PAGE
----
In the opening scenes of this astonishing drama set in a Black Sea coastal village in northern Turkey, five orphaned sisters rejoice in the beginning of their summer break from school. For Lale (Günes Sensoy), it is a time of sadness at the parting of her favorite teacher (Bahar Karimoglu) who is going to Istanbul. Frisky as a band of mustangs romping freely, these spirited girls play in the sea and ride on the shoulders of some boys trying to deck each other. Then the sisters take some apples in an orchard and are scared away by a farmer who aims his rifle at them.
When they arrive home, they learn that a pious neighbor has accused them of pleasuring themselves on the boys' shoulders. The sisters are slapped around by their angry grandmother (Nihal G. Koldas) and then beaten by their uncle Erol (Ayberk Pekcan) for acting in public like whores. Even after their medical examinations prove that none of them has lost her virginity, the girls are locked in the house.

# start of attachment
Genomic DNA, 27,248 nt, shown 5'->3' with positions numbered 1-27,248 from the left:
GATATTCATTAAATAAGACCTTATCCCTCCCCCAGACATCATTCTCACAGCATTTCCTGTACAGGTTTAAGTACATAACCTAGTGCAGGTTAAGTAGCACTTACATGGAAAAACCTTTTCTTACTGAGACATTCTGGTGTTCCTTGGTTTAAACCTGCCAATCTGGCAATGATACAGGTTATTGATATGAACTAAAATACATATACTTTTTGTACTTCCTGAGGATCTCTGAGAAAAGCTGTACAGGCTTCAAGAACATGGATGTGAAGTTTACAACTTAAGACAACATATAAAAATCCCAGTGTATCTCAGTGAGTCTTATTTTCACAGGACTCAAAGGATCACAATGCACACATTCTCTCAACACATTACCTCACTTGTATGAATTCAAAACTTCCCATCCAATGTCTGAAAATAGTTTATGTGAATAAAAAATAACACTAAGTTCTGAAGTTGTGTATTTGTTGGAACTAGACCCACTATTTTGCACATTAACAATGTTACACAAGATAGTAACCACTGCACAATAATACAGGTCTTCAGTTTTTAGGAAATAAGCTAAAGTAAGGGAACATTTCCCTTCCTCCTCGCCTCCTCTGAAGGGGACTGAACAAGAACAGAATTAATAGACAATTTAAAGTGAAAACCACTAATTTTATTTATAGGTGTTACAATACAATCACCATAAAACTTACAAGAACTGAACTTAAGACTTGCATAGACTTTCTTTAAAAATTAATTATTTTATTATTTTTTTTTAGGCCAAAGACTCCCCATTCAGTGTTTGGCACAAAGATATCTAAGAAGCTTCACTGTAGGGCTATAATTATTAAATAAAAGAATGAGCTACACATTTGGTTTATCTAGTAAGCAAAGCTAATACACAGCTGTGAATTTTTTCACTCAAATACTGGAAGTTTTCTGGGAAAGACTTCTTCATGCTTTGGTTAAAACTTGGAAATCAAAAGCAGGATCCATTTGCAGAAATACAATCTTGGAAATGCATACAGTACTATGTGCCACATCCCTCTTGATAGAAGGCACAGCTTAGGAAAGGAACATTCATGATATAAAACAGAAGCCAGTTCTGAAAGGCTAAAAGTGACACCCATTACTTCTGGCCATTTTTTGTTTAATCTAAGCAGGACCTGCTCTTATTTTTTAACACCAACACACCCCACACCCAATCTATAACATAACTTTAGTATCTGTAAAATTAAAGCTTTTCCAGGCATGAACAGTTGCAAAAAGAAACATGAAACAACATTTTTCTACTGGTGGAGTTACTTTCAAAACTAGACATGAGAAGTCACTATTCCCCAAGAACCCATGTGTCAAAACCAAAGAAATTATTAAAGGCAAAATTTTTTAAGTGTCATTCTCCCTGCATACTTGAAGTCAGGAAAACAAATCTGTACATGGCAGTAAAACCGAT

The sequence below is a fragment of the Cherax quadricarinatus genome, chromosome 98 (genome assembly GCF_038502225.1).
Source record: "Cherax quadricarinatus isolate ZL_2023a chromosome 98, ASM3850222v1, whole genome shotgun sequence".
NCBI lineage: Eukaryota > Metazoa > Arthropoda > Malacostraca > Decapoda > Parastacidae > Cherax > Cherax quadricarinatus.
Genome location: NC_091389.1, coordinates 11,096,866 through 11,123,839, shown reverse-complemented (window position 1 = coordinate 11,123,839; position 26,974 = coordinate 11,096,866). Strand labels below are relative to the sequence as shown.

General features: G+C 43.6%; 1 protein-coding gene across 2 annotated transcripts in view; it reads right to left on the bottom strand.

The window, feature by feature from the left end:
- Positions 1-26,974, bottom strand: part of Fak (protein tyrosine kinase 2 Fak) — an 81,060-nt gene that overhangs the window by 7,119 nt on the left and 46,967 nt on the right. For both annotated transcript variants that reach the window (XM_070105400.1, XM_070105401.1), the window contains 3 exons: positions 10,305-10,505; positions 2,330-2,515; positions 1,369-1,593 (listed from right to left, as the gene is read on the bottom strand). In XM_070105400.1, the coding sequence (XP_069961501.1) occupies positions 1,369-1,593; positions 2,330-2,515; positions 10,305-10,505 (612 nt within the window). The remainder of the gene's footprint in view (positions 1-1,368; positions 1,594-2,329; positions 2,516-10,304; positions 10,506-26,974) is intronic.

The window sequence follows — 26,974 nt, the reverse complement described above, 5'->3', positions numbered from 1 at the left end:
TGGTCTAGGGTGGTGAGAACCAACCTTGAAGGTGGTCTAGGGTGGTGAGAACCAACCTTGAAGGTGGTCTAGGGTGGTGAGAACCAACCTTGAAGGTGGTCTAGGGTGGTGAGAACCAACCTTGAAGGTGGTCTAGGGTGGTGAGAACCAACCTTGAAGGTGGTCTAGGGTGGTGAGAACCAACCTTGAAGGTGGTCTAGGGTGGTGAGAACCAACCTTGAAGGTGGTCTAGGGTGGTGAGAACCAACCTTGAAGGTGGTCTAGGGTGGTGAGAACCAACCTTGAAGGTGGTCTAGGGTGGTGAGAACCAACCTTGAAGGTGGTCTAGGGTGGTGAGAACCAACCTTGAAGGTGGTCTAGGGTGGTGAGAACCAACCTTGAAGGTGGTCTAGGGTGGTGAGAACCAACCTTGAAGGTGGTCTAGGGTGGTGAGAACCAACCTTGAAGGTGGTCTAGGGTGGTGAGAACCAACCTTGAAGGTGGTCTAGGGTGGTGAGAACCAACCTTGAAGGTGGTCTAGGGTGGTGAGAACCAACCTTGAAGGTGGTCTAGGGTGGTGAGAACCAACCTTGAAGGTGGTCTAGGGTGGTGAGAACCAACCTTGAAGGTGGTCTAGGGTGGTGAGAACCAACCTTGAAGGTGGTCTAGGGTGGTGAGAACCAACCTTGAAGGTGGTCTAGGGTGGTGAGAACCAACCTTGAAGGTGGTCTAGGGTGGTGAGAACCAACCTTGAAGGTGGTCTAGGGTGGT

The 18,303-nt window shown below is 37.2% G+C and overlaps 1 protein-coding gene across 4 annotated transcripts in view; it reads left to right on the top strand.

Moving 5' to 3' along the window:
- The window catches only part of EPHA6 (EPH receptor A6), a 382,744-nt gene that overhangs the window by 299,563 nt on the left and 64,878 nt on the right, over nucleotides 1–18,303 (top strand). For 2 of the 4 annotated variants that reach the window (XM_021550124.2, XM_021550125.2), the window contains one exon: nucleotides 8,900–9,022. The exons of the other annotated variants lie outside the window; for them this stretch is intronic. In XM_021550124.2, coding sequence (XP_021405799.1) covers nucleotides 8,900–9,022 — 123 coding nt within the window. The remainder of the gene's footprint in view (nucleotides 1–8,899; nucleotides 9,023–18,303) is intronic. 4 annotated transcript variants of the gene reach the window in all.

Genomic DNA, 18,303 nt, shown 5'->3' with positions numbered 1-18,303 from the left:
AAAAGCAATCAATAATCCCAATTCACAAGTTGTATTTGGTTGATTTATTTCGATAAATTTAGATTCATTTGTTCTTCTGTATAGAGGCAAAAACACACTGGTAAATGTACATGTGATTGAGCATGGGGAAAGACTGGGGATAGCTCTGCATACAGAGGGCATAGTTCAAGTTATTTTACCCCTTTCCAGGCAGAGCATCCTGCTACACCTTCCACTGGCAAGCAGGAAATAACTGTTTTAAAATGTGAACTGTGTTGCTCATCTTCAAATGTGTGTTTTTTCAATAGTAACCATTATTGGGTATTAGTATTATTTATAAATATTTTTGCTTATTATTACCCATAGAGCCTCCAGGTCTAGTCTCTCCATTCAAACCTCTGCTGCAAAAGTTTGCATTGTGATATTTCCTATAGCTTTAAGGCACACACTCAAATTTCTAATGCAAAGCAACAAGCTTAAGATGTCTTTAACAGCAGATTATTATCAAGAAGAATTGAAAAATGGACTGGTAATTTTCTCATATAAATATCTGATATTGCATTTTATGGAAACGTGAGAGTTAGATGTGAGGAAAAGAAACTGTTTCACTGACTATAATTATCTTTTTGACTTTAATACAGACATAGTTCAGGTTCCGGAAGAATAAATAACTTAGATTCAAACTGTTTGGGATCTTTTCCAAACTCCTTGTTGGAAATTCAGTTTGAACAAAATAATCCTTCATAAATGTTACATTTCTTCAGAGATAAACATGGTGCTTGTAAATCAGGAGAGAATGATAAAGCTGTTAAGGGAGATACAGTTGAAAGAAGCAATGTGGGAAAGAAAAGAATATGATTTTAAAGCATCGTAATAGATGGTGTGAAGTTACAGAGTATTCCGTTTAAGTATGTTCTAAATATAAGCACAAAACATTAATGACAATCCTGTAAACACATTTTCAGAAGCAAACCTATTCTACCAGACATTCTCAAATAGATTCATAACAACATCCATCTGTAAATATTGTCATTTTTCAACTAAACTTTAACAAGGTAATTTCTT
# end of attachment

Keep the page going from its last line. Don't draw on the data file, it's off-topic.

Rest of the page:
Contact with the tainted world is cut off as the sisters' cell phones and computers, makeup, and skimpy clothes are taken away from them. A group of local women arrive to teach them how to cook and keep house. Lale says in her voice-over narration that their home has become "a wife factory."
Meanwhile, their grandmother begins to arrange marriages for each one of them starting with the oldest Sonay (Ilayda Akdogan). When she insists that she will only marry her boyfriend Ekin (Enes Surum), the matchmakers agree. Selma (Tugba Sunguroglu) is not so fortunate; she is saddled with a boring and uptight young man. It won't be long until they are all married off, a prospect that forces Lale to act. Anticipating that she may need to flee an arranged marriage, she secretly learns how to drive.
Co-writer and director Ergüven has done a marvelous job revealing the insidious ways that Muslim fundamentalists have demonized sexuality and made it into a multi-headed monster that must be tamed. In the process, these vibrant sisters are treated as evil-doers when all they are doing is expressing their quest for freedom. We celebrate them when they escape the house and attend a soccer match where the crowd consists only of women.
We have written about some of our favorite films about sisters and will enthusiastically add Mustangs to the list. We thought of the quotation from the Three Musketeers where solidarity is saluted in the phrase: "One for all and all for one." Seeing them bond together brought to mind the challenges faced by the five Bennet daughters in Pride and Prejudice and the Lisbon sisters in The Virgin Suicides.